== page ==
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When picking an image for a trope, it is possible that the image is not actually an example of the trope. And in several cases, this is perfectly fine.

Images technically aren't even meant to be example entries—they're just meant to illustrate the trope at a glance. Most importantly, readers are assumed to be unfamiliar with whatever work the image is from. That means that if a picture looks like a good example, but fans of the work know it is technically not, or it gets retconned or subverted later in the work; then it can still be a good image! The reverse is also true; if an image requires knowledge of the work to understand it in the first place, then it is usually a poor choice.

For instance, if in issue 4 of a comic, Repus Oreh dies on-panel; then in issue 7 it is revealed that this was actually a hologram made by his mad scientist friend, then panels from issue 4 can still serve as an image for Character Death. Although fans of the comic know that he didn't actually die in that scene, most tropers or readers will not know, and need not know.

There are some other cases where the images doesn't portray the trope. Sometimes the image is a Visual Pun or other joke. Other times the trope is too NSFW to portray normally. Other times it's a trope involving plot or characterization that's hard to portray in a picture. Numerous examples are listed below.

This doesn't refer to images that are poor quality, or which barely represent the trope. If the image is completely inaccurate, you should go to the Image Pickin' forum. All the images here are deliberate (non-)examples.

Don't confuse this with The Treachery of Images. In many ways, this is the opposite of Just a Face and a Caption.

Finally, if an image is technically not an example, please resist the urge to point out on the page (or even worse, in the image caption) that it doesn't "actually" illustrate the trope. If you believe some image is bad, take it to the Image Pickin' forum; don't write underneath that it's a bad image.

See also, This Index Is Not an Example, for Trope Namers.


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    Visual Puns 
  • Accentuate the Negative: A diacritic above a film negative. The caption complaining about the Visual Pun is an example, however.
  • Bigger Is Better in Bed: It's a picture of a large cock. "Cock" being the other word for roosters, mind you.
  • Black Is Bigger in Bed: A straight example is blacklisted thanks to the Content Policy, so we have a black obelisk being bigger instead.
  • Blaming "The Man": The image is of a character literally named The Man, rather than the ambiguous authority figure referenced by the trope.
  • Camera Tricks shows a camera juggling chainsaws, not creative ways of manipulating the camera or viewing frame in media.
  • Canon: A giant cannonnote , not something that counts in a work's continuity.
  • Cold Sniper: A sniper in the cold, not an emotionally distant sniper.
  • Dethroning Moment of Suck: Has a picture of a castle on fire, not the worst moment of a work.note 
  • Dead Horse Trope: Literally beating a dead horse is not a tropenote , just a punny illustration of the phrase from which this form of Playing with a Trope derives its name.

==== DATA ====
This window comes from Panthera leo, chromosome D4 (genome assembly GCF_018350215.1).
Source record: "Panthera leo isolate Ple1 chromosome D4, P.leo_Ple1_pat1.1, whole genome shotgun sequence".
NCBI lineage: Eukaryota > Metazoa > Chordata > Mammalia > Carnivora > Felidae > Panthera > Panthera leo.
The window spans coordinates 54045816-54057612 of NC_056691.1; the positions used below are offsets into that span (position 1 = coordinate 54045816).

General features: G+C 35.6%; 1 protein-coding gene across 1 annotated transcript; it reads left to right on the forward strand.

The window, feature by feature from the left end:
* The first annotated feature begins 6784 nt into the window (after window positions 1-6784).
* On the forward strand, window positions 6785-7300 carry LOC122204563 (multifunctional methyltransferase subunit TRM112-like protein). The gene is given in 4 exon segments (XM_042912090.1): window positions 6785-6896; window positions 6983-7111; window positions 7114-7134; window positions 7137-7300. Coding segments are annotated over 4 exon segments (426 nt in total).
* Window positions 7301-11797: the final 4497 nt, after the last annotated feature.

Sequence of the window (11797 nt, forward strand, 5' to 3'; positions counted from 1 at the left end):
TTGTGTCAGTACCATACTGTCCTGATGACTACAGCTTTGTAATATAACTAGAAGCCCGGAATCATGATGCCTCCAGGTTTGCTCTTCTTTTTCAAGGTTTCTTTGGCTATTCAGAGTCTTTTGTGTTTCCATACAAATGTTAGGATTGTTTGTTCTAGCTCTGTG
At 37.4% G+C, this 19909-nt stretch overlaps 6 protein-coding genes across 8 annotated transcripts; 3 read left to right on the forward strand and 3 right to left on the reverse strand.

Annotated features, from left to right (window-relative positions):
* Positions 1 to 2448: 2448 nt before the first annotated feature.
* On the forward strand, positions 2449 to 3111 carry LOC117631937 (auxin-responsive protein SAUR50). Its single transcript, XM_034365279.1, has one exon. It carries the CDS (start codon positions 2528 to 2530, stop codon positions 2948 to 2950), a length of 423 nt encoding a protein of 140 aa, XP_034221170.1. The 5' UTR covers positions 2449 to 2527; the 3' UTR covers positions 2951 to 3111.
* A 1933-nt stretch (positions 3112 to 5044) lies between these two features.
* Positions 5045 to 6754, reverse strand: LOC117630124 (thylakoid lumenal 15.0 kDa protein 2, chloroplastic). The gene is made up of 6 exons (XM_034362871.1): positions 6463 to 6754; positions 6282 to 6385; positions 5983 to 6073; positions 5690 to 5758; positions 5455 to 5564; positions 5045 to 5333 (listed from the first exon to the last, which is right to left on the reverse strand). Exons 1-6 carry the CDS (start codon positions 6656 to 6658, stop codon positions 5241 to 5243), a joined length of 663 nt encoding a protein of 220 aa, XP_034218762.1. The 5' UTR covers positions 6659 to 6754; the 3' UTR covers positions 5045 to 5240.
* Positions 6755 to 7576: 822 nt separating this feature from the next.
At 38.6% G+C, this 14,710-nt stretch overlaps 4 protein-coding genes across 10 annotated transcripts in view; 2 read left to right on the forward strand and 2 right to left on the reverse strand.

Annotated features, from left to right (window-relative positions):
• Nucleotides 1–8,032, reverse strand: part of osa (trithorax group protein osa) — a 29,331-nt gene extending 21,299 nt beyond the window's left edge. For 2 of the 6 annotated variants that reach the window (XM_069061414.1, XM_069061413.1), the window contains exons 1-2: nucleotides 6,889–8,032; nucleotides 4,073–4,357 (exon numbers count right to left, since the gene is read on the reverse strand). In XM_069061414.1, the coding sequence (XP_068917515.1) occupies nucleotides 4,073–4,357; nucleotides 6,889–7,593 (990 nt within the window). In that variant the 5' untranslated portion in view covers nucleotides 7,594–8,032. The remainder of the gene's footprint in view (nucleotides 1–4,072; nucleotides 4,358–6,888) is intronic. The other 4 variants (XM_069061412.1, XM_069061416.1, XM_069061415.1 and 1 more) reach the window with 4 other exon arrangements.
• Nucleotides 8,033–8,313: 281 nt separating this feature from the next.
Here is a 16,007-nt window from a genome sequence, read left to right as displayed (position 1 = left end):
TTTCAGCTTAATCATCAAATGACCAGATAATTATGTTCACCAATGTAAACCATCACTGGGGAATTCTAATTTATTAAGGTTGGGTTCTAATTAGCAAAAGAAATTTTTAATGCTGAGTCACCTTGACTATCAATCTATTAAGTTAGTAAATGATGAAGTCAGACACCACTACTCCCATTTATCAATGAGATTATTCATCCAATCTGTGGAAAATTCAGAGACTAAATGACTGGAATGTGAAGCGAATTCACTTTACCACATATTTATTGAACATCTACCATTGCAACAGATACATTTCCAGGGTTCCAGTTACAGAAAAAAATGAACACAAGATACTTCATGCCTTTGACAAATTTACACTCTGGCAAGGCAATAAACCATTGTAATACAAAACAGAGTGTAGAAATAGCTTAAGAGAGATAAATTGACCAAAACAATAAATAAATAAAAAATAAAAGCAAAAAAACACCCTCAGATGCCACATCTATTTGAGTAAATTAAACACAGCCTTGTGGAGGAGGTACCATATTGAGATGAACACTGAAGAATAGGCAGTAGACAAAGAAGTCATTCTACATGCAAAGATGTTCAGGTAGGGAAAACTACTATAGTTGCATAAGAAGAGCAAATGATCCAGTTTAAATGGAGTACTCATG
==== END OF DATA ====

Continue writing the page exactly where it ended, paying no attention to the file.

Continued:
• Dead Unicorn Trope: Actual dead unicorns aren't tropes at all, much less ones that got widely parodied despite never having been played straight.
  • Died During Production: A picture of a skeleton at a typewriter, not someone who actually died while working on a project.
  • TropeCo.Flying Brick: A real flying brick is a Superhero that combines Flight with Super-Strength, not an actual brick with wings.
  • Fragile Speedster: They're fast characters with a glass jaw, which is hard to distinguish from Catching the Speedster. Hence the picture is of a life sized glass sculpture of a motorcycle, symbolizing speed and fragility.
  • Glass Cannon: A literal glass cannon image because you can't really represent someone having strong attack powers and weak defense powers with a single image.
  • Going Cold Turkey: An image of a turkey in the snow, not an attempt at avoiding an addiction.
  • Hardcore: Instead of something extreme or intense, it's a picture of an avocado core that is hard to cut.
  • Hentai: As actual pictures of hentai are a no-no, the image is a picture of a hen wearing a necktie.
  • Ironic Index: The photo depicts a literal iron, rather than an expression with the opposite superficial meaning of what was conveyed, as the latter might be difficult to visually represent in a single image.
  • It Tastes Like Feet: Depicts someone eating a literal foot, instead of comparing a food's unpalatability with something no sane person would have eaten/tasted.
  • Kangaroo Court: A kangaroo as a judge presiding over a courtroom. As the trope refers to unfair judicial processes, there is no way to show it literally that would not just look like a courtroom.
  • Knight in Sour Armor: The trope is about a cynical hero. The picture is a knight figure crafted from lemons (thus wearing actual sour armor).
  • Kudzu Plot: It's an actual picture of the Kudzu plant, not a plot that doesn't resolve its questions.
  • Landslide Election: The trope is about winning an election by a massive margin. The image depicts Quentin Trembley winning by default due to a literal landslide killing all the other candidates.
  • LEGO Genetics: The trope is about the simplified nature of genetics in media, while the image is a LEGO replica of a DNA strand.
  • Locked Pages: The image is a giant padlock, not a page that is locked.
  • Mauve Shirt: Just a mauve shirt with nobody wearing it, not a Red Shirt with enough characterization to make them stand out.
  • Paper Tiger: Shows a game card with an actual tiger made of paper, not someone who is proven to be weaker than first looks would hint at.
  • Permanent Red Link Club: A picture of Link in red clothes, not a page this wiki has purged forever (besides, that would kind of defeat the purpose of the club).
  • Power: Usually does not involve a button that turns something on or off.
  • Purple Prose: An image of a purple feather quill, as opposed to an excessive use of florid, nigh-indecipherable writing.